It’s often a good idea to revisit games that were dismissed for one reason or another back when they were originally released; they’re often great experiences in their own right.
Raven Software’s Heretic is a great example; while it didn’t exactly receive a negative reception per se, it was considered to be little more than a Doom clone by many people, despite the innovations it added to the mix. Revisit it today, divorced of that original context, and you’ll find there’s lots to enjoy — and there are many more games like this out there!
Check it out in the video below, and don’t forget to subscribe on YouTube for more.
You asked for it, and I… was going to do it anyway, but here it is! TimeSplitters 2, one of the finest console first-person shooters ever created — and indeed one of my favourite games of all time.
TimeSplitters 2 took everything that was good about the first game and provided more. Much, much more. We have a story mode that is much closer to what its spiritual predecessors GoldenEye and Perfect Dark provided on the Nintendo 64. We have a more structured single-player experience for the “arcade” mode. We have a wide variety of weird and wonderful challenges. And we have many, many, many characters to collect.
Check it out in the video below, and don’t forget to subscribe on YouTube for more!
I love me some TimeSplitters. And I was in the mood for some TimeSplitters lately. So what better way to scratch that itch than to play some TimeSplitters?
The original TimeSplitters was a PlayStation 2 launch game developed by ex-Rare employees who previously worked on GoldenEye and Perfect Dark — and it actually got some flak for being less narrative-focused than its spiritual predecessors. Today, however, its arcade-style, mechanics-centric action is blessed relief from the myriad open world, XP-grinding, 100-hour epics we have today, even outside the RPG genre. Just turn on, play, enjoy.
Check it out in the video below, and don’t forget to subscribe on YouTube for more. There’s more I want to talk about with regard to TimeSplitters, so this will likely return to short;Play at some point in the near future!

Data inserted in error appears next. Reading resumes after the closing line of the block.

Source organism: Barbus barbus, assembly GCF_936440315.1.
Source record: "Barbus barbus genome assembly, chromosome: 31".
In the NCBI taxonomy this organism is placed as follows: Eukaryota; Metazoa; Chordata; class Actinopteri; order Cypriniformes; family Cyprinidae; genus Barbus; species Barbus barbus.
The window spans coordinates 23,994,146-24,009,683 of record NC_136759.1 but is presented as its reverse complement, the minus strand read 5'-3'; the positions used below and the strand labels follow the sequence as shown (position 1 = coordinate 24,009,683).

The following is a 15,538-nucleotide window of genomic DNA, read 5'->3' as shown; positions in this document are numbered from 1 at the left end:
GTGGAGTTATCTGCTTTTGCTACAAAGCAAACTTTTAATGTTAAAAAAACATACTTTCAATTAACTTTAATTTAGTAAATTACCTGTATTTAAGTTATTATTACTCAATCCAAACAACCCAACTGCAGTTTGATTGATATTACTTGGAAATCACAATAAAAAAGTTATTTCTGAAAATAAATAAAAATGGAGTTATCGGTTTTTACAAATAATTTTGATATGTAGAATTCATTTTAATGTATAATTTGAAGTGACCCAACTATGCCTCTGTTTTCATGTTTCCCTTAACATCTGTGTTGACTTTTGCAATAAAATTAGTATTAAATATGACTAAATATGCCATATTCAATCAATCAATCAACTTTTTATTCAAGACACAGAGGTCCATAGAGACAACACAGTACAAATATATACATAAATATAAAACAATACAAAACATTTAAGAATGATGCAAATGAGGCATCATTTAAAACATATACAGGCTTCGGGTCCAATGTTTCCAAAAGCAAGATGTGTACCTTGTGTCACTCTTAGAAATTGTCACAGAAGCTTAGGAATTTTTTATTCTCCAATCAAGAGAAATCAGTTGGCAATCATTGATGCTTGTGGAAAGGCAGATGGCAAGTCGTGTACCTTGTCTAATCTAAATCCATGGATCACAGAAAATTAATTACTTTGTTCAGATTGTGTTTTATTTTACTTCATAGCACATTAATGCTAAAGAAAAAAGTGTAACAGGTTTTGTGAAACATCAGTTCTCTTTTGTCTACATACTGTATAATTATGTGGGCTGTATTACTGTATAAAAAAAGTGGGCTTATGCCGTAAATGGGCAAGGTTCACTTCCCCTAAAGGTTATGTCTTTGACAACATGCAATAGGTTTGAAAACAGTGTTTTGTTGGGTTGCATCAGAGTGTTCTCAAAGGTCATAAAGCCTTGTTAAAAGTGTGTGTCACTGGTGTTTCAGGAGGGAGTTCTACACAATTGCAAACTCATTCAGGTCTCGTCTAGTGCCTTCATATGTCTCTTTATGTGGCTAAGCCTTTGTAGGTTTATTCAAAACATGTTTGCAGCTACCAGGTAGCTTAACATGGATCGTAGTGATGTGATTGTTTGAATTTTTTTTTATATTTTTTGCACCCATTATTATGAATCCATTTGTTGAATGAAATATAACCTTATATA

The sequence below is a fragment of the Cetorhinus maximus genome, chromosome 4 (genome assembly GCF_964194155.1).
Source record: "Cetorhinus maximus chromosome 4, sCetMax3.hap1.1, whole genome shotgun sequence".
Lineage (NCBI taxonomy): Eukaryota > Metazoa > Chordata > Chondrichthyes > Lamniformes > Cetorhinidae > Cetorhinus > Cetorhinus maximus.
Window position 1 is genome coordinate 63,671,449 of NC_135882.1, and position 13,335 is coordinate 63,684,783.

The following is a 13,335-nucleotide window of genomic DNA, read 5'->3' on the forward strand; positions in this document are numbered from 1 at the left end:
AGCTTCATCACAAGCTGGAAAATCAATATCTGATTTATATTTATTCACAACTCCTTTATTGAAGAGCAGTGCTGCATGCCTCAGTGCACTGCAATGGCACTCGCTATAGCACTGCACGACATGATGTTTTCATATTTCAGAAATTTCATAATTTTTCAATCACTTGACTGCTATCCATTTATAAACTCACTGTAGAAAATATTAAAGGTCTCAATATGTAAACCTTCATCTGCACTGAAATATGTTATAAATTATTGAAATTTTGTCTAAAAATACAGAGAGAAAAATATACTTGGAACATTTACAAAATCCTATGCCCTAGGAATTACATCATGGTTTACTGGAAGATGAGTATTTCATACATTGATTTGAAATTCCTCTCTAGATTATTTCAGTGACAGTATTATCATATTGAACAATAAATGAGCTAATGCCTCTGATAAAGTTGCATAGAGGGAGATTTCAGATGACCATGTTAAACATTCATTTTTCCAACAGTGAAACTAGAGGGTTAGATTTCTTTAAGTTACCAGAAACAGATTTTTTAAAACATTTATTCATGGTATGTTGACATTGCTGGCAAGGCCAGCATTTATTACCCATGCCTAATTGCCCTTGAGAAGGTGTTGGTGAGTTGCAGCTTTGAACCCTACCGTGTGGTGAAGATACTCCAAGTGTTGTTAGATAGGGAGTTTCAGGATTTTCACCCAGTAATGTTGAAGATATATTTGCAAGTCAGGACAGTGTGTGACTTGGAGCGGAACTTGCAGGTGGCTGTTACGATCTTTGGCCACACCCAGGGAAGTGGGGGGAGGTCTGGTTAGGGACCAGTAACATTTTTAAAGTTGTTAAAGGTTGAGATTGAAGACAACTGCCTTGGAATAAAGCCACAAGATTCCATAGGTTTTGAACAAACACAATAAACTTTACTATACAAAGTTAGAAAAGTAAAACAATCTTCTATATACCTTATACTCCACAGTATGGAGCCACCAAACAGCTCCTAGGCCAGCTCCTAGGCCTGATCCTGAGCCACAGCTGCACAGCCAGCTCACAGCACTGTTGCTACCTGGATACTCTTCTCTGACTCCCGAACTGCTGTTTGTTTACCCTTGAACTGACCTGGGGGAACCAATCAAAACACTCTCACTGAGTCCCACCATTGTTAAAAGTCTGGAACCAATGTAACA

I’m not so hot on them these days, but back in the ’90s I absolutely loved first-person shooters — and for me their pinnacle of pure fun factor was Ken Silverman’s Build engine.
It was with some excitement, then, that I booted up Ion Fury for the first time; this is the first Build engine game to be produced for about 20 years, and promised a somewhat different twist on the “enhanced retro” experience that is quite a popular aesthetic approach these days.
I was not disappointed. This game is like being back in the ’90s again. Join me for some foul-mouthed fun in the video below, and don’t forget to subscribe on YouTube for more.
We’re all about the Evercade here on MoeGamer, so where better to kick off our exploration of all the games available on this retro wonder-device than with the first game on the first cartridge in the library?
Alien Brigade is a rail shooter originally released for Atari 7800 in 1990. It’s regarded by many Atari 7800 enthusiasts as one of the best games on the system — and certainly one of the finest titles that is completely unique and exclusive to the 7800. It’s also quite hard to find a copy of these days, so in keeping with the Evercade’s unofficial mission to resurrect a variety of somewhat lesser-known retro titles for the modern collector, it’s entirely appropriate that this is where the whole library opens.
Is it actually any good, though? Well, read on.
Continue reading Alien Brigade: The 7800’s Crown Jewel?
One of the reasons I wanted to introduce the short;Play series was to celebrate some of my favourites from yesteryear that don’t get talked about all that much.
Today we take a look at Blake Stone: Aliens of Gold, a sci-fi first-person shooter running on an enhanced Wolfenstein 3-D engine… and a game that has been mostly forgotten by history thanks to the fact that it came out a week before the legendary Doom.